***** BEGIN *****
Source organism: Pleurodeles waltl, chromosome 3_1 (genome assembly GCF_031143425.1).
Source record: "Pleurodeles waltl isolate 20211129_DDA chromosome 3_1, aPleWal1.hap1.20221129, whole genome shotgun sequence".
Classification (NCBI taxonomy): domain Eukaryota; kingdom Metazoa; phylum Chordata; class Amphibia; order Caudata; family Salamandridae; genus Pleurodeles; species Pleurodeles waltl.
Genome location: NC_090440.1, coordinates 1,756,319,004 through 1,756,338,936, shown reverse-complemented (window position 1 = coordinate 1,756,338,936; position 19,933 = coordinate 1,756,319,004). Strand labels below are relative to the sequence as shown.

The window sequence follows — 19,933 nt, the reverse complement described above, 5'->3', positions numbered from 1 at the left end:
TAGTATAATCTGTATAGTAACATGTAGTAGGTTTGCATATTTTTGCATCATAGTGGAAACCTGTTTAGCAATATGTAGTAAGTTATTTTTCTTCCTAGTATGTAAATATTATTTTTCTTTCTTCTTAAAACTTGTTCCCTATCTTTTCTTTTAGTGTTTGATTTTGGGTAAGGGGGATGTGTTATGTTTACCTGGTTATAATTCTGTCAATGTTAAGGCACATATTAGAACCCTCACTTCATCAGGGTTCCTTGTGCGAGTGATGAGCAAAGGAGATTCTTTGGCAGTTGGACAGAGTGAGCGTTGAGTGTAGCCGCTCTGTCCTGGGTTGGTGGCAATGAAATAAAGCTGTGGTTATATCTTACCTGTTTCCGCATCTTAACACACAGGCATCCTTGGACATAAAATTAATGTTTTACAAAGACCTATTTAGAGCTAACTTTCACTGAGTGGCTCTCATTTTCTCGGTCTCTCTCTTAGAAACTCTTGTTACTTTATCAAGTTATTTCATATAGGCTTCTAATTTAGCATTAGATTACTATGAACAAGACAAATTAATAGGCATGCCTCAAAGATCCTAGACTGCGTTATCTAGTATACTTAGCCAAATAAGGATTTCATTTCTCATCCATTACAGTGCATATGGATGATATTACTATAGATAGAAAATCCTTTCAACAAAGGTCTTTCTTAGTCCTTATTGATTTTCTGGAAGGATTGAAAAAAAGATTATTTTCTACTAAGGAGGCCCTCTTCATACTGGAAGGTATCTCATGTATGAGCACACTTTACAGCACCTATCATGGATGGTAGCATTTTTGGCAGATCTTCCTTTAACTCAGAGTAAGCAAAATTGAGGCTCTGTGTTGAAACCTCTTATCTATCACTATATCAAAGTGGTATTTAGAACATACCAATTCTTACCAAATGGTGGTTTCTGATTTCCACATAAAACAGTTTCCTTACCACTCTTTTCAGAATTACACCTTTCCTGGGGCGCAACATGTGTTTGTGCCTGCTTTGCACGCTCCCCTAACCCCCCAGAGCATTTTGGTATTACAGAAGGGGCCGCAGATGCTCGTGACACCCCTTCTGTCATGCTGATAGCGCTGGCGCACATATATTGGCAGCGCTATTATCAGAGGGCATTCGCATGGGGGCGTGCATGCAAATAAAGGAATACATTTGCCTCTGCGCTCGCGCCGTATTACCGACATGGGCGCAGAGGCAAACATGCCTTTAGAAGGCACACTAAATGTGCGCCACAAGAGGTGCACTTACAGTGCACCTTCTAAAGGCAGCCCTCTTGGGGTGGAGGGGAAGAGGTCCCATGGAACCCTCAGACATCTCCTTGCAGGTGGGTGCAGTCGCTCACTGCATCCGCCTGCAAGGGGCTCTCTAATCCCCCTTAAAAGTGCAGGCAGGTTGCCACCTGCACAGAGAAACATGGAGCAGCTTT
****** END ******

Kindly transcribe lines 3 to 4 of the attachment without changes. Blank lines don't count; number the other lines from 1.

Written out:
Classification (NCBI taxonomy): domain Eukaryota; kingdom Metazoa; phylum Chordata; class Amphibia; order Caudata; family Salamandridae; genus Pleurodeles; species Pleurodeles waltl.
Genome location: NC_090440.1, coordinates 1,756,319,004 through 1,756,338,936, shown reverse-complemented (window position 1 = coordinate 1,756,338,936; position 19,933 = coordinate 1,756,319,004). Strand labels below are relative to the sequence as shown.